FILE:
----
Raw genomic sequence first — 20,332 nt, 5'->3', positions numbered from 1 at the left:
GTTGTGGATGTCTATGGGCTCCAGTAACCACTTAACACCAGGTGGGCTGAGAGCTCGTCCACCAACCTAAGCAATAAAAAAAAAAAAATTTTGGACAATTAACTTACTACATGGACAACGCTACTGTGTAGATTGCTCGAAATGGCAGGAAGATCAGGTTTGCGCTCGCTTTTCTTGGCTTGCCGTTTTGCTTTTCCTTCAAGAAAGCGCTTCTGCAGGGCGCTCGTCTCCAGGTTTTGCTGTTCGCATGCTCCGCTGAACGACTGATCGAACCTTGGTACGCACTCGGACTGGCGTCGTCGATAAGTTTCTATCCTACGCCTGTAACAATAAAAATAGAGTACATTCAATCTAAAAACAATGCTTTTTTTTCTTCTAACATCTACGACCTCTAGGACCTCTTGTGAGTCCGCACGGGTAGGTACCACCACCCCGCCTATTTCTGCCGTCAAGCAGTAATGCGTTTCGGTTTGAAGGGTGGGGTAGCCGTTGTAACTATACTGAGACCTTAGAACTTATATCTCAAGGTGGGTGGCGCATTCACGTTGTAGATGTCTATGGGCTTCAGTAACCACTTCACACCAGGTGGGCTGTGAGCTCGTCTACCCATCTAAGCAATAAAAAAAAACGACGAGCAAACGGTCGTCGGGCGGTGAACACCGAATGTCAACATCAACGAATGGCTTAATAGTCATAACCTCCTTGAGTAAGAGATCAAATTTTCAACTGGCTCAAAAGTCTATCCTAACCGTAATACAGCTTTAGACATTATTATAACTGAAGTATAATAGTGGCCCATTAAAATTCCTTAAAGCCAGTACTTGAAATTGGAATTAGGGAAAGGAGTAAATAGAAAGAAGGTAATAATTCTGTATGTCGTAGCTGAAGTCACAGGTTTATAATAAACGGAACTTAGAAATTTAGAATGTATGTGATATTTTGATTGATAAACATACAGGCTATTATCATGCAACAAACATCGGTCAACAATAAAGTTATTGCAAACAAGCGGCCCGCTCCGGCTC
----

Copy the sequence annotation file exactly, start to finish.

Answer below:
Raw genomic sequence first — 20,332 nt, 5'->3', positions numbered from 1 at the left:
GTTGTGGATGTCTATGGGCTCCAGTAACCACTTAACACCAGGTGGGCTGAGAGCTCGTCCACCAACCTAAGCAATAAAAAAAAAAAAATTTTGGACAATTAACTTACTACATGGACAACGCTACTGTGTAGATTGCTCGAAATGGCAGGAAGATCAGGTTTGCGCTCGCTTTTCTTGGCTTGCCGTTTTGCTTTTCCTTCAAGAAAGCGCTTCTGCAGGGCGCTCGTCTCCAGGTTTTGCTGTTCGCATGCTCCGCTGAACGACTGATCGAACCTTGGTACGCACTCGGACTGGCGTCGTCGATAAGTTTCTATCCTACGCCTGTAACAATAAAAATAGAGTACATTCAATCTAAAAACAATGCTTTTTTTTCTTCTAACATCTACGACCTCTAGGACCTCTTGTGAGTCCGCACGGGTAGGTACCACCACCCCGCCTATTTCTGCCGTCAAGCAGTAATGCGTTTCGGTTTGAAGGGTGGGGTAGCCGTTGTAACTATACTGAGACCTTAGAACTTATATCTCAAGGTGGGTGGCGCATTCACGTTGTAGATGTCTATGGGCTTCAGTAACCACTTCACACCAGGTGGGCTGTGAGCTCGTCTACCCATCTAAGCAATAAAAAAAAACGACGAGCAAACGGTCGTCGGGCGGTGAACACCGAATGTCAACATCAACGAATGGCTTAATAGTCATAACCTCCTTGAGTAAGAGATCAAATTTTCAACTGGCTCAAAAGTCTATCCTAACCGTAATACAGCTTTAGACATTATTATAACTGAAGTATAATAGTGGCCCATTAAAATTCCTTAAAGCCAGTACTTGAAATTGGAATTAGGGAAAGGAGTAAATAGAAAGAAGGTAATAATTCTGTATGTCGTAGCTGAAGTCACAGGTTTATAATAAACGGAACTTAGAAATTTAGAATGTATGTGATATTTTGATTGATAAACATACAGGCTATTATCATGCAACAAACATCGGTCAACAATAAAGTTATTGCAAACAAGCGGCCCGCTCCGGCTC